I’m confused. You said on your website that baptism is required for a person to be saved. How can this be so?
Because the Bible states: "Corresponding to that, baptism now saves you -- not the removal of dirt from the flesh, but an appeal to God for a good conscience -- through the resurrection of Jesus Christ" (I Peter 3:21).
When discussing salvation, you need to address the question: "From what are you being saved?" Many people think of salvation as a right to enter heaven, but it is much more than this. It is a rescue from danger -- the danger of sin. If you understand this, then notice what Ananias told Saul, "And now why are you waiting? Arise and be baptized, and wash away your sins, calling on the name of the Lord" (Acts 22:16). There are several implications in this statement.
- Up to this point, Saul was still in his sins.
- By being baptized, those sins would be removed.
- Saul then would be rescued from his sins (i.e. saved).
Saul later wrote about this after he changed his name to Paul. "Or do you not know that as many of us as were baptized into Christ Jesus were baptized into His death? Therefore we were buried with Him through baptism into death, that just as Christ was raised from the dead by the glory of the Father, even so we also should walk in newness of life. For if we have been united together in the likeness of His death, certainly we also shall be in the likeness of His resurrection, knowing this, that our old man was crucified with Him, that the body of sin might be done away with, that we should no longer be slaves of sin. For he who has died has been freed from sin" (Romans 6:3-7). Paul said that all of us were slaves of sin, but through the burial of baptism, we contact the death of Christ and thus die to sin. Being freed from sin is what is meant by being saved.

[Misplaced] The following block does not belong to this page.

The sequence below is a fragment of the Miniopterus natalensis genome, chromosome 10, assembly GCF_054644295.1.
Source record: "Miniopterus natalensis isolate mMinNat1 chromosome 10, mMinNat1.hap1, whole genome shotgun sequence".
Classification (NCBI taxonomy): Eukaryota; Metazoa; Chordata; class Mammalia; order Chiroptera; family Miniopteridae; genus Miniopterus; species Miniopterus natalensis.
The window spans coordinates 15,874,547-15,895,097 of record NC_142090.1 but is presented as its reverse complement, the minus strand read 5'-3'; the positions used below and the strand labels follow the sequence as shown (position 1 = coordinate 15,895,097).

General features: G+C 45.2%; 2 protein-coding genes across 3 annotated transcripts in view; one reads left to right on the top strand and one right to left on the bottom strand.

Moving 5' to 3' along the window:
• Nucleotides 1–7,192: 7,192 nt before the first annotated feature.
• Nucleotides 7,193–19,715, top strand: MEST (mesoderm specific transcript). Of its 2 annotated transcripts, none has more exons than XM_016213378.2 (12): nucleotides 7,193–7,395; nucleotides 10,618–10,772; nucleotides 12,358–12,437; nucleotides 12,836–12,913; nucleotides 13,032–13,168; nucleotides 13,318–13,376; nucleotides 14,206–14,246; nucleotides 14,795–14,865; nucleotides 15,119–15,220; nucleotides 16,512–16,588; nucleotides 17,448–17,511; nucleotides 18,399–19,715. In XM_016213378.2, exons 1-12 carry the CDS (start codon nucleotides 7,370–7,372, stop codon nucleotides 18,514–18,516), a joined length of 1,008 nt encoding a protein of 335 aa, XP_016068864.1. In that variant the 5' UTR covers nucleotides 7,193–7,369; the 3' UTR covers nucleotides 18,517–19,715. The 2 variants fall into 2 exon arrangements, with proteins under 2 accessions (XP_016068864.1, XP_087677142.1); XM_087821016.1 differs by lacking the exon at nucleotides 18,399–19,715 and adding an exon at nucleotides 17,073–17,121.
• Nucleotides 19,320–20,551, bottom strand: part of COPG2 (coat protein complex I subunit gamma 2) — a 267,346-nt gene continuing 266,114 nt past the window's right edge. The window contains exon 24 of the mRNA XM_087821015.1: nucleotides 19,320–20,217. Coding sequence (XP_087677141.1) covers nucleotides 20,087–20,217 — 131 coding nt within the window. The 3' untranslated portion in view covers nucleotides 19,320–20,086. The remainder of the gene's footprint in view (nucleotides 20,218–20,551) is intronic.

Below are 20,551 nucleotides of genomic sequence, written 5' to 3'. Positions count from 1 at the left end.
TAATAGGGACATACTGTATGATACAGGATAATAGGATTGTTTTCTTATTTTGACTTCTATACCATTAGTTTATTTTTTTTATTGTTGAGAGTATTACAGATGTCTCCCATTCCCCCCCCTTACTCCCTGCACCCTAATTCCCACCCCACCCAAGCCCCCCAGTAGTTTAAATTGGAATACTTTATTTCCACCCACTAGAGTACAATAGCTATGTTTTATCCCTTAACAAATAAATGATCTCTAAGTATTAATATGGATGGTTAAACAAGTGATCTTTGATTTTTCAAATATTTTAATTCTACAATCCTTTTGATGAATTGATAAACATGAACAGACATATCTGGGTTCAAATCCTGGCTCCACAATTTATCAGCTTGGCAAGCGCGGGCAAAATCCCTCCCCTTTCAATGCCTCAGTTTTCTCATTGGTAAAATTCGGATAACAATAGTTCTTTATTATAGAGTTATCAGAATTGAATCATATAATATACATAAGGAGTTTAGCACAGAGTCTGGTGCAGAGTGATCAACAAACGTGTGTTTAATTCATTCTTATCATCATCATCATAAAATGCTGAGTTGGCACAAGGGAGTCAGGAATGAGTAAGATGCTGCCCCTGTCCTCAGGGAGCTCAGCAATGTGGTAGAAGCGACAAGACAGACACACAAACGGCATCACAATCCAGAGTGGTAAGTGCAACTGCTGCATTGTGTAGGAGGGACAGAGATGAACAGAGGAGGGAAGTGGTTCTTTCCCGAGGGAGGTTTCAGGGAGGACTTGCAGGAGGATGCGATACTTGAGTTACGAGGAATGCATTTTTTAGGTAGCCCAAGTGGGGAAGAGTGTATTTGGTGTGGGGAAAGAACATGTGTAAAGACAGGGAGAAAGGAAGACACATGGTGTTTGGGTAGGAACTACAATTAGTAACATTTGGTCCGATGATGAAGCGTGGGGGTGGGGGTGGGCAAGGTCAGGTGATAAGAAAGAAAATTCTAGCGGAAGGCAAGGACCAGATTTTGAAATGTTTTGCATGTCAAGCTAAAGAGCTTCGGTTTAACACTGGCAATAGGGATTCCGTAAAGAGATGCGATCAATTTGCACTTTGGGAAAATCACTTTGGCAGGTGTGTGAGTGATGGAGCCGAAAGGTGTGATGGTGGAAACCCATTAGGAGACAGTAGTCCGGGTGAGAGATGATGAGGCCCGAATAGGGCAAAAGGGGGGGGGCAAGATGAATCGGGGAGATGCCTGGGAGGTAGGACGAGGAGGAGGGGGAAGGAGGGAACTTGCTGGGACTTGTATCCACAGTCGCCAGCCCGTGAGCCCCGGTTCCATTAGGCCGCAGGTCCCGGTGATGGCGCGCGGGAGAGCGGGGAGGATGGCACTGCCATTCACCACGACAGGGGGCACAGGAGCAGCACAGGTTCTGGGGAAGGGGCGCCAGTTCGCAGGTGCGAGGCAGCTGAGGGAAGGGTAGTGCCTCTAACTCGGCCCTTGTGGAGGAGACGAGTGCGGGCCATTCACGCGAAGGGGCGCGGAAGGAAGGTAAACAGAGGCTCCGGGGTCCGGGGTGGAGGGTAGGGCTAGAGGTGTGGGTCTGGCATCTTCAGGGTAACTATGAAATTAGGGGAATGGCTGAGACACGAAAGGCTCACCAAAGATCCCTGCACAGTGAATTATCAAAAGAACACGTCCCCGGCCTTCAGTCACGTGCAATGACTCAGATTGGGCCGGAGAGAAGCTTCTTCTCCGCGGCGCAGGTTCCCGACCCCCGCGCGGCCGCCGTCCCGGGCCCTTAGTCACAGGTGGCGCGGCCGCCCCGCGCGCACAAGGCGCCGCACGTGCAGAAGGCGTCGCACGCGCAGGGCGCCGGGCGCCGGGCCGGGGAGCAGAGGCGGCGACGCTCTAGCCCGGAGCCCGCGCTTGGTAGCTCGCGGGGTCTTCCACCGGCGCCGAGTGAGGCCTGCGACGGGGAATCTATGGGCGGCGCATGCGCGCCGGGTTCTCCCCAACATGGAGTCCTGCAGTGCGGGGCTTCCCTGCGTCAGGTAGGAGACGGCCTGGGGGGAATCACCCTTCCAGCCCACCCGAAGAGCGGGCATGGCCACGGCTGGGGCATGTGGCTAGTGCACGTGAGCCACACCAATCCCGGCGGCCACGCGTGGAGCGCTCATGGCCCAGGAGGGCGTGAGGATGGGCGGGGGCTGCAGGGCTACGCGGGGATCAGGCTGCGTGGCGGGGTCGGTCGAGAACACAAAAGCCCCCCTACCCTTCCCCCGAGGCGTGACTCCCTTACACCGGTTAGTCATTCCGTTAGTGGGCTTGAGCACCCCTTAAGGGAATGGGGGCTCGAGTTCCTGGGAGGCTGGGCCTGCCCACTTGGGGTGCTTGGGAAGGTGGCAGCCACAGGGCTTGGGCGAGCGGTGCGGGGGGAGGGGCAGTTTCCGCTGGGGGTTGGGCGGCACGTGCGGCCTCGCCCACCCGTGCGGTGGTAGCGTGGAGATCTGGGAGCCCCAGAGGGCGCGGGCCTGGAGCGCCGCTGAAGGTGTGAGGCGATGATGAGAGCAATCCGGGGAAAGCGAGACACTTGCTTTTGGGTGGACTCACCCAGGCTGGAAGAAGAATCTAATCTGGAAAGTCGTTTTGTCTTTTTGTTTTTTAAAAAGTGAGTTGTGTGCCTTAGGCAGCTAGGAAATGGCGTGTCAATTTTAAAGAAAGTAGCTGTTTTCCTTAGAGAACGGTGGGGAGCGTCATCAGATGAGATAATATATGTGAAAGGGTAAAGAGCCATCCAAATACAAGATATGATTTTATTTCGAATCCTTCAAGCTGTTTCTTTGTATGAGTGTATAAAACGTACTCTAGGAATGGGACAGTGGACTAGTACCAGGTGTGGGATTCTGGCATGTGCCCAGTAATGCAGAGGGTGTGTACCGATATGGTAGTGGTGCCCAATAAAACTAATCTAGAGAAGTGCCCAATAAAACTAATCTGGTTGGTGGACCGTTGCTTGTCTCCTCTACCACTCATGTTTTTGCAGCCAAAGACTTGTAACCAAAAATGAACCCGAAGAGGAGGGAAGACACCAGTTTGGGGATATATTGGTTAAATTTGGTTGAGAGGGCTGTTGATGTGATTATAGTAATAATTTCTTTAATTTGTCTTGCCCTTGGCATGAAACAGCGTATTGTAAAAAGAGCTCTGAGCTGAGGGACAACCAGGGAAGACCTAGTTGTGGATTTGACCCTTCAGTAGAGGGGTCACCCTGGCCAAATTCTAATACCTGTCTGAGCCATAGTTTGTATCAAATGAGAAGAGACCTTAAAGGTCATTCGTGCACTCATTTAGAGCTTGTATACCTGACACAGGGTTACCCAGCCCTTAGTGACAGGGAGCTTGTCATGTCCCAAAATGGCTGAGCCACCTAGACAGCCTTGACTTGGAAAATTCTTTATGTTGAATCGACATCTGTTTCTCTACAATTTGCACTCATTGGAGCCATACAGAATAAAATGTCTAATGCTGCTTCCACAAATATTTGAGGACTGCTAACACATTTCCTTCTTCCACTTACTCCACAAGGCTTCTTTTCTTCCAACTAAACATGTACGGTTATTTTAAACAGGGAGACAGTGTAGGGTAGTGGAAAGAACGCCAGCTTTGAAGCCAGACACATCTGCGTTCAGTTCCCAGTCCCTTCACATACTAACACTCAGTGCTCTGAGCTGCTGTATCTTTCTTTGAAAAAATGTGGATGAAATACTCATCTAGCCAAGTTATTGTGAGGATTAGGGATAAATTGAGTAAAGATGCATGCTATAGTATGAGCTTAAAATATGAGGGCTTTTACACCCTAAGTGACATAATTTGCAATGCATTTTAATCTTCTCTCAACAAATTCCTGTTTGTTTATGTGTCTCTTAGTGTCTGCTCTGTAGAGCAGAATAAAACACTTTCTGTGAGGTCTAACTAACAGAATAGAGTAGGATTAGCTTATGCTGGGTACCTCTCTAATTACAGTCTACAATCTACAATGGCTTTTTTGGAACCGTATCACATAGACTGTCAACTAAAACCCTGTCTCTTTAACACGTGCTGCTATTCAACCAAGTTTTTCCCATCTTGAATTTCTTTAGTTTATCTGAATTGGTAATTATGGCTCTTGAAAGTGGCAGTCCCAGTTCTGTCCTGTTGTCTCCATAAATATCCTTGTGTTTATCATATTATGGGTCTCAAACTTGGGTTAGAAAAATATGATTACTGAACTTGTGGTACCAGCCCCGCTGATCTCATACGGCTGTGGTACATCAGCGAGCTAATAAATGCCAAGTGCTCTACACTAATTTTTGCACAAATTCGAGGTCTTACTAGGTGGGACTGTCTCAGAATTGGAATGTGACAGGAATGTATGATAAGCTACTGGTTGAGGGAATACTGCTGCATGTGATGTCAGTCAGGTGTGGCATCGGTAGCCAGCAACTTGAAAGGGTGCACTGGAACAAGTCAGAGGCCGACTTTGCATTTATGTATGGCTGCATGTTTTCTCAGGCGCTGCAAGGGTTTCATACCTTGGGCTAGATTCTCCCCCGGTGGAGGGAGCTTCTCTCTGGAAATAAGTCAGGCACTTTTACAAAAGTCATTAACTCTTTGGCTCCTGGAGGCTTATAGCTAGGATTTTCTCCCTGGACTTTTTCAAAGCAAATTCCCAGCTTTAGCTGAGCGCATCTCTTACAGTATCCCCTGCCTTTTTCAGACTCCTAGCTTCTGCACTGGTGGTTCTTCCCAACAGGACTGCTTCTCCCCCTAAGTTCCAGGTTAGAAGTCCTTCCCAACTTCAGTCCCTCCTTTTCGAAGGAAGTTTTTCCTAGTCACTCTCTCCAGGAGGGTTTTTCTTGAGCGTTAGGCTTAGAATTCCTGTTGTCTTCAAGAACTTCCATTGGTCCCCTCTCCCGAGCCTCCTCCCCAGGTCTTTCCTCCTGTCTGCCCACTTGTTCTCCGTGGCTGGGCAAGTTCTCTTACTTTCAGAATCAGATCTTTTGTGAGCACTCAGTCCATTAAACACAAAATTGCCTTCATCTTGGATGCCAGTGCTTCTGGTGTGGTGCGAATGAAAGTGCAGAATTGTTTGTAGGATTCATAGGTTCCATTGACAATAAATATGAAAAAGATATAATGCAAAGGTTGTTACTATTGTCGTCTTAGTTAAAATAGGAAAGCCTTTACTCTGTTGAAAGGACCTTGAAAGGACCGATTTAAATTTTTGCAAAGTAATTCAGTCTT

Notice also that Paul said, "Or do you not know that as many of us as were baptized into Christ Jesus were baptized into His death?" (Romans 6:3). Every Christian is baptized. In another place, Paul said, "For as many of you as were baptized into Christ have put on Christ" (Galatians 3:26). Baptism was universally practiced by the first-century church. That constitutes a requirement or a commandment. And that also explains Peter's command, ""Can anyone forbid water, that these should not be baptized who have received the Holy Spirit just as we have?" And he commanded them to be baptized in the name of the Lord" (Acts 10:47-48).